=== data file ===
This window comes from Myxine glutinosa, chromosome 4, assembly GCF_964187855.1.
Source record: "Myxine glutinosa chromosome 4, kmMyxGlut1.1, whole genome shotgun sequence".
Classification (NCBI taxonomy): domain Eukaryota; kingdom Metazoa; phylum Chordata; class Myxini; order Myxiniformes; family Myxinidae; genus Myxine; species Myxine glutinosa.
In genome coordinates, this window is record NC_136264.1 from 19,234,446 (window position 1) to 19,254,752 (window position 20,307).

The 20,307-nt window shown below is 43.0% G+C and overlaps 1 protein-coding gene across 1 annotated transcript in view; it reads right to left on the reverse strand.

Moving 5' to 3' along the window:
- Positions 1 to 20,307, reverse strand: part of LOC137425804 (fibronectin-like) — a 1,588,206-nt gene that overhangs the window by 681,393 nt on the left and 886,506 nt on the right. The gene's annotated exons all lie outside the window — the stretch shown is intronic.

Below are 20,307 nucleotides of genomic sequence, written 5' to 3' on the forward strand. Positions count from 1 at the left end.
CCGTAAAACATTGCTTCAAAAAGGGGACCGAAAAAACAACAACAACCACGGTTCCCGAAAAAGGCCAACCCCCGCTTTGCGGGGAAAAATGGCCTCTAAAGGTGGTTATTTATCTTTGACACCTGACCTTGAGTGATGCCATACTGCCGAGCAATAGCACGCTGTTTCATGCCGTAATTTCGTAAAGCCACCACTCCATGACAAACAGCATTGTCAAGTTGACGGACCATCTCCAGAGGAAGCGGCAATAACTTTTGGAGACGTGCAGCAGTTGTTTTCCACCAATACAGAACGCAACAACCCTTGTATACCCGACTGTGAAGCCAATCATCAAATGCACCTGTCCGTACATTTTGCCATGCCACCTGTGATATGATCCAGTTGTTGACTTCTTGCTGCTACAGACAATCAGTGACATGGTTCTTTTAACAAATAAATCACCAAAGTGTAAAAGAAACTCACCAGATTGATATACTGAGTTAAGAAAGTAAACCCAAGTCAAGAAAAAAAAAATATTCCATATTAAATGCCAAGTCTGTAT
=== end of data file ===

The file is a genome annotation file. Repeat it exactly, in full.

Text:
This window comes from Myxine glutinosa, chromosome 4, assembly GCF_964187855.1.
Source record: "Myxine glutinosa chromosome 4, kmMyxGlut1.1, whole genome shotgun sequence".
Classification (NCBI taxonomy): domain Eukaryota; kingdom Metazoa; phylum Chordata; class Myxini; order Myxiniformes; family Myxinidae; genus Myxine; species Myxine glutinosa.
In genome coordinates, this window is record NC_136264.1 from 19,234,446 (window position 1) to 19,254,752 (window position 20,307).

The 20,307-nt window shown below is 43.0% G+C and overlaps 1 protein-coding gene across 1 annotated transcript in view; it reads right to left on the reverse strand.

Moving 5' to 3' along the window:
- Positions 1 to 20,307, reverse strand: part of LOC137425804 (fibronectin-like) — a 1,588,206-nt gene that overhangs the window by 681,393 nt on the left and 886,506 nt on the right. The gene's annotated exons all lie outside the window — the stretch shown is intronic.

Below are 20,307 nucleotides of genomic sequence, written 5' to 3' on the forward strand. Positions count from 1 at the left end.
CCGTAAAACATTGCTTCAAAAAGGGGACCGAAAAAACAACAACAACCACGGTTCCCGAAAAAGGCCAACCCCCGCTTTGCGGGGAAAAATGGCCTCTAAAGGTGGTTATTTATCTTTGACACCTGACCTTGAGTGATGCCATACTGCCGAGCAATAGCACGCTGTTTCATGCCGTAATTTCGTAAAGCCACCACTCCATGACAAACAGCATTGTCAAGTTGACGGACCATCTCCAGAGGAAGCGGCAATAACTTTTGGAGACGTGCAGCAGTTGTTTTCCACCAATACAGAACGCAACAACCCTTGTATACCCGACTGTGAAGCCAATCATCAAATGCACCTGTCCGTACATTTTGCCATGCCACCTGTGATATGATCCAGTTGTTGACTTCTTGCTGCTACAGACAATCAGTGACATGGTTCTTTTAACAAATAAATCACCAAAGTGTAAAAGAAACTCACCAGATTGATATACTGAGTTAAGAAAGTAAACCCAAGTCAAGAAAAAAAAAATATTCCATATTAAATGCCAAGTCTGTAT